Monday, January 11, 2010

And you thought the season of giving was over

I intended to write a scintillating and something or other post about how we've recently changed our routine and how much better our life is. But I have run into two problems with this plan. One, the word 'scintillating' doesn't go with 'change in routine'. And two, last night was the Night of the Screaming Child and is probably much more interesting.

So about 9pm, after being suckered into watching another dubious Jesus movie on youtube, as they were all going up to bed, Elphine announced loudly, "I'm going to be St. Nicholas tonight. So put your shoes out and see if I put something in them in the morning."

She said it louder and louder probably six or seven times but no one put their shoes out and finally I told her to cheese it and go to bed.

So then (I'm sorry, I realize my transitions are atrocious but I'm too tired to change them) Matt and I stayed up, stupidly, till midnight watching other junk on youtube. This is a regular Sunday night occurrence. We're usually physically tired after Sunday but keyed up and unable to go to sleep. Plus, I've been waiting up to feed the baby one last time in the hopes she'll sleep until 4.

A fleeting two hours later, that puts us at 2am, Matt heard a noise in the kitchen and got up to investigate. Turns out his daughter was up on a stool collecting handfuls of Christmas candy out of the basket on top of the fridge to stuff in shoes. Appalled and transfixed he let her continue uninterrupted.

However, Elphine's getting up catapulted Gladys to her second full night of angst ridden potty training.

I expect you're saying, at this point, that the middle of the night is not a good time to potty train. You're right. Matt mentioned this several times to Gladys. "You have a pullup on," he whispered soothingly, "go back up to bed and go to sleep."
"But you just went potty. Please go back to bed. Please."
"But I have to go Potty" she wailed and wailed and wailed.

Where was I? you ask. Had I abandoned my poor husband? No, I was feeding the baby.
"Matt, let her go potty" was my sound advice.
So we did. After an hour or so of her sitting and singing she was joined by her brother who had awoken for the same reason. The enjoined in fighting and arguing.
"I have to go potty Gladys."
"No, I have to go. You go away."
and so they argued until they both came in here, pulled the blanket off me and curled up together on the floor until the need should strike them again.

So this morning, floor littered with children, I open my eye to find my shoes arranged carefully by my bed and a large snickers bar placed lovingly across them. "Thank you Santa Elphine" I groaned, "that was very lovely of you."


Sarah Boyle Webber said...

Oh, Anne, I'm so sorry. Thanks for the laugh, though.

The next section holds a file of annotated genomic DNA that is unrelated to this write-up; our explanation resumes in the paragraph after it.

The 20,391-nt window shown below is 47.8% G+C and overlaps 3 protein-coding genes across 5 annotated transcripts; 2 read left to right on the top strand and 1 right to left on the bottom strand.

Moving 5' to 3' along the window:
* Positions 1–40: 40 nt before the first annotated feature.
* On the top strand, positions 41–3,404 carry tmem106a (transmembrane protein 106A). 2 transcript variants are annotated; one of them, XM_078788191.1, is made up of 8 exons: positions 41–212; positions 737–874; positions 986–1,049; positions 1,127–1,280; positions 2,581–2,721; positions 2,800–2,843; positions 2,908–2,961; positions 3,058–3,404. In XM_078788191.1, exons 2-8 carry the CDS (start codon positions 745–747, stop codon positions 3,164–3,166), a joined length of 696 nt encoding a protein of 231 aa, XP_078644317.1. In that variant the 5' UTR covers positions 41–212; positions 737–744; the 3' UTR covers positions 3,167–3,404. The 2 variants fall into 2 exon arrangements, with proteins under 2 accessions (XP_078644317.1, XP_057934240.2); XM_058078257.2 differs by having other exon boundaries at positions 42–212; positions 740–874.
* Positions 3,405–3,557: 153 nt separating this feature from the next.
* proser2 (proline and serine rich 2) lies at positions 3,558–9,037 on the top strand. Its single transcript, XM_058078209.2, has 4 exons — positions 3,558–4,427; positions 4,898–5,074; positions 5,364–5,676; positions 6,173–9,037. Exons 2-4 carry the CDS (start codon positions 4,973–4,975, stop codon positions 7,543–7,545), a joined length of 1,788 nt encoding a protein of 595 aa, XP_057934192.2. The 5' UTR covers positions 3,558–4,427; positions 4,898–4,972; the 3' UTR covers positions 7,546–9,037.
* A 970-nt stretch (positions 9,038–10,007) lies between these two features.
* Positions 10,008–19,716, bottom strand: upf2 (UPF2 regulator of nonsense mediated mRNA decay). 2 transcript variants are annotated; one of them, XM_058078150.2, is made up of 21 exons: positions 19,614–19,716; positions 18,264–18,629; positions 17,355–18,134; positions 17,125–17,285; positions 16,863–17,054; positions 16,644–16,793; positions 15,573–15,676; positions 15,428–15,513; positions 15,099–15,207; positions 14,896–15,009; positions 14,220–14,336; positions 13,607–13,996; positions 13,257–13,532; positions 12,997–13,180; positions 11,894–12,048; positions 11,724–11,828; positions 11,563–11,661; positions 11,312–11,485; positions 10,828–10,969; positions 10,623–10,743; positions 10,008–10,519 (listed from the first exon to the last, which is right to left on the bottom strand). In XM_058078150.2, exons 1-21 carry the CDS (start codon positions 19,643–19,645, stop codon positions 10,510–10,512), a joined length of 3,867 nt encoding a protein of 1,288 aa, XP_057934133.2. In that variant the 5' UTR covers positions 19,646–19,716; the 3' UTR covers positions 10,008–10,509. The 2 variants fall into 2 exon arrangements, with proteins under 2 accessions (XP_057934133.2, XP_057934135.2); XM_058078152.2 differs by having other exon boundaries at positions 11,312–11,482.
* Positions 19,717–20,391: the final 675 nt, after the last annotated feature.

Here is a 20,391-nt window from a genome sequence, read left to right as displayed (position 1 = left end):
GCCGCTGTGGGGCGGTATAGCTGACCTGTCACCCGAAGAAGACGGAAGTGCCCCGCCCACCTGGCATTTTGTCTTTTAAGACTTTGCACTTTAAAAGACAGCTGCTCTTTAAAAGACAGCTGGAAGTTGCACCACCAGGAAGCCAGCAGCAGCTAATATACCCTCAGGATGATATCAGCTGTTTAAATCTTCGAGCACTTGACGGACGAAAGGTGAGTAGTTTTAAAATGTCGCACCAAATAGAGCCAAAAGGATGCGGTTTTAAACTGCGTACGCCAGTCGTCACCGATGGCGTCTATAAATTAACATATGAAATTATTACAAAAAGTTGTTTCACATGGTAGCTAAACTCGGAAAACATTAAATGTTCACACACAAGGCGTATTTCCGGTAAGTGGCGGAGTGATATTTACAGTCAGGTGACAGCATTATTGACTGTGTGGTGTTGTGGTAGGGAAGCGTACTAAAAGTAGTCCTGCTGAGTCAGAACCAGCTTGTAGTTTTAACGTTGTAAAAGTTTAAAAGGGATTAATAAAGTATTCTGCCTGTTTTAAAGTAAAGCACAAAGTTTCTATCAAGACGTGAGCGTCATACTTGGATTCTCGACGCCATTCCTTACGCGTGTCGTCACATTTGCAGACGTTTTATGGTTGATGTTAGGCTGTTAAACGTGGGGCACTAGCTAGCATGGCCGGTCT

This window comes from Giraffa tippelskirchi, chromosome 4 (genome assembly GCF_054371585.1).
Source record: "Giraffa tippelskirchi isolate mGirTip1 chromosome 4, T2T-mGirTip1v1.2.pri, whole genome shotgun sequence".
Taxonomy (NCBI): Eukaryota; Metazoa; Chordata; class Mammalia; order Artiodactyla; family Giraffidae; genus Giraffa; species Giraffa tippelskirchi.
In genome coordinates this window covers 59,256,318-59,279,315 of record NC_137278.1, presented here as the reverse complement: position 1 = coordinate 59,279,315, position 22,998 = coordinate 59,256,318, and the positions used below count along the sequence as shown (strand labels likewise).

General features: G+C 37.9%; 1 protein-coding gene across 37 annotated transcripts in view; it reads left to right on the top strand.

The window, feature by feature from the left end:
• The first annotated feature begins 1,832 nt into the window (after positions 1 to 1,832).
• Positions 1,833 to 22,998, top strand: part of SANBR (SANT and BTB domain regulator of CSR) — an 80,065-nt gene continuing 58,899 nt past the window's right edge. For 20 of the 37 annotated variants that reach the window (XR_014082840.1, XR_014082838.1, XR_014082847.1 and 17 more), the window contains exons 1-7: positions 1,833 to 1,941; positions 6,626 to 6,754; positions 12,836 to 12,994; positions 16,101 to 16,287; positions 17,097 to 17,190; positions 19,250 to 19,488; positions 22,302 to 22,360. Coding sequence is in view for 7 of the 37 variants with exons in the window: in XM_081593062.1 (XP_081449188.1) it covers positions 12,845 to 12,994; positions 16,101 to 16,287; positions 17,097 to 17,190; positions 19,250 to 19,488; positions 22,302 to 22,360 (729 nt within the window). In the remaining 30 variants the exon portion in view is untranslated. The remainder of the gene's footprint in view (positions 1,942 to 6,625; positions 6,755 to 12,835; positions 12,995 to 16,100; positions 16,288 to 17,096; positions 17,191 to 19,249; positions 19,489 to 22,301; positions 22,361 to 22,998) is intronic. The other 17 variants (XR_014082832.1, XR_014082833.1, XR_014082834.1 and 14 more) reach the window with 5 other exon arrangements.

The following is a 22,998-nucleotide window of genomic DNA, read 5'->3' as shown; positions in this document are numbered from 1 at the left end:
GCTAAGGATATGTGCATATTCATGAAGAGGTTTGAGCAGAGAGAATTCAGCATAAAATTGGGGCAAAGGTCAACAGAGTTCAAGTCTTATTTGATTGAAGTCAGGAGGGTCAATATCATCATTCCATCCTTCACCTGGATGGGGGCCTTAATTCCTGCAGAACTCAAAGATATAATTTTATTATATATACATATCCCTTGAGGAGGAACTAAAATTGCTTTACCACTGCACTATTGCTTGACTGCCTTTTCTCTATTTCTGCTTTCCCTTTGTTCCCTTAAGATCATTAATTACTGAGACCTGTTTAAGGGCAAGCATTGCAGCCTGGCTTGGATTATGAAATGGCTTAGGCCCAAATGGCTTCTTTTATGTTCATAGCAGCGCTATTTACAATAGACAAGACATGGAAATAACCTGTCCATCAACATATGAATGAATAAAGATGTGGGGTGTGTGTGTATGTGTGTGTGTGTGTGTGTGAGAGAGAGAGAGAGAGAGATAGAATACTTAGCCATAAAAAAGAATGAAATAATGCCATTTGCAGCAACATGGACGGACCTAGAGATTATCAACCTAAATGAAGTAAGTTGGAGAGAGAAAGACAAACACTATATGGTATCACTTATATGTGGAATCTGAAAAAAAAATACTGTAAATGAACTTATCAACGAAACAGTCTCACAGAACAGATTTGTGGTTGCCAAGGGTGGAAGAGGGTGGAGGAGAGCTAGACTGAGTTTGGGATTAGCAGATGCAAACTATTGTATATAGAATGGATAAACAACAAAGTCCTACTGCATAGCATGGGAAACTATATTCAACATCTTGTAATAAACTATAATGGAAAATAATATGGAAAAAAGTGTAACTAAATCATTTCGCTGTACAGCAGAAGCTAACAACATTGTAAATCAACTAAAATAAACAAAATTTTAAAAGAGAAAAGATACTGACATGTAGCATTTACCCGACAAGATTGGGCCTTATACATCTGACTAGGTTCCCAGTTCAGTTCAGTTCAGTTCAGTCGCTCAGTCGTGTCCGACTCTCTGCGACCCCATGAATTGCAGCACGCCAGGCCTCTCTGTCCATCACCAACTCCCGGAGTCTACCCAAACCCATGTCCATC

R said...

Hahahaha! I love this! Kudos to Santa Elphine (whose name needs to be corrected in the last sentence).

BTW my mom is sending an ikon. Now that I think of it I cannot for the life of me recall from where, but she got it from a friend of the lady who painted it. I'll have to ask again now...

Daniel said...

Anne, I can so relate to potty training escapades. We're now lucky to get through dinner without Emily "trying" to go to the potty at least 3-4 times. Tonight she suckered me into taking her one last time after she had already been put to bed. You want to tell them no - enough is enough - but at the same time, who knows - they might really need to go and it would be a teachable moment wasted.
We did give in this evening and Emily got a cookie as a treat for going potty as she announced she had to go, made it to the bathroom in time, and successfully went, even though it was in the middle of dinnertime.

Anonymous said...

I am so impressed with your mothering skills in the midst of the wonderful mayhem of your delightful brood.

This is the subject of another post, but I'm curious about your position on corporal punishment. Do you spank? Ever? What are your guidelines? When is "enough, enough?"

I was very judicious in spanking my own children when they were young, but sometimes, it's the only thing that effectively communicates what you need to communicate as a parent.

I remember one time, one of our little ones - age 3 - ran out in joyful exhuberance and ran ahead of us. I could see her veering aimlessly but directly off the sidewalk and into traffic. When I retrieved her, and after I calmed myself, I did speak very sternly to her about what she had done. Because she didn't seem to understand, and, to underscore the point, I gave her a simple whack on the bottom. She understood that.

I never had to do that again. I felt like a mother dog, growling at one of her pups. It felt 'natural' and yet very uncomfortable at the same time.

May God continue to bless you in your vocation to family life.

Anonymous said...

To potty train a boy put cheerios in the toilet bowl and let him try to hit them. he may need to see Matt show him how.

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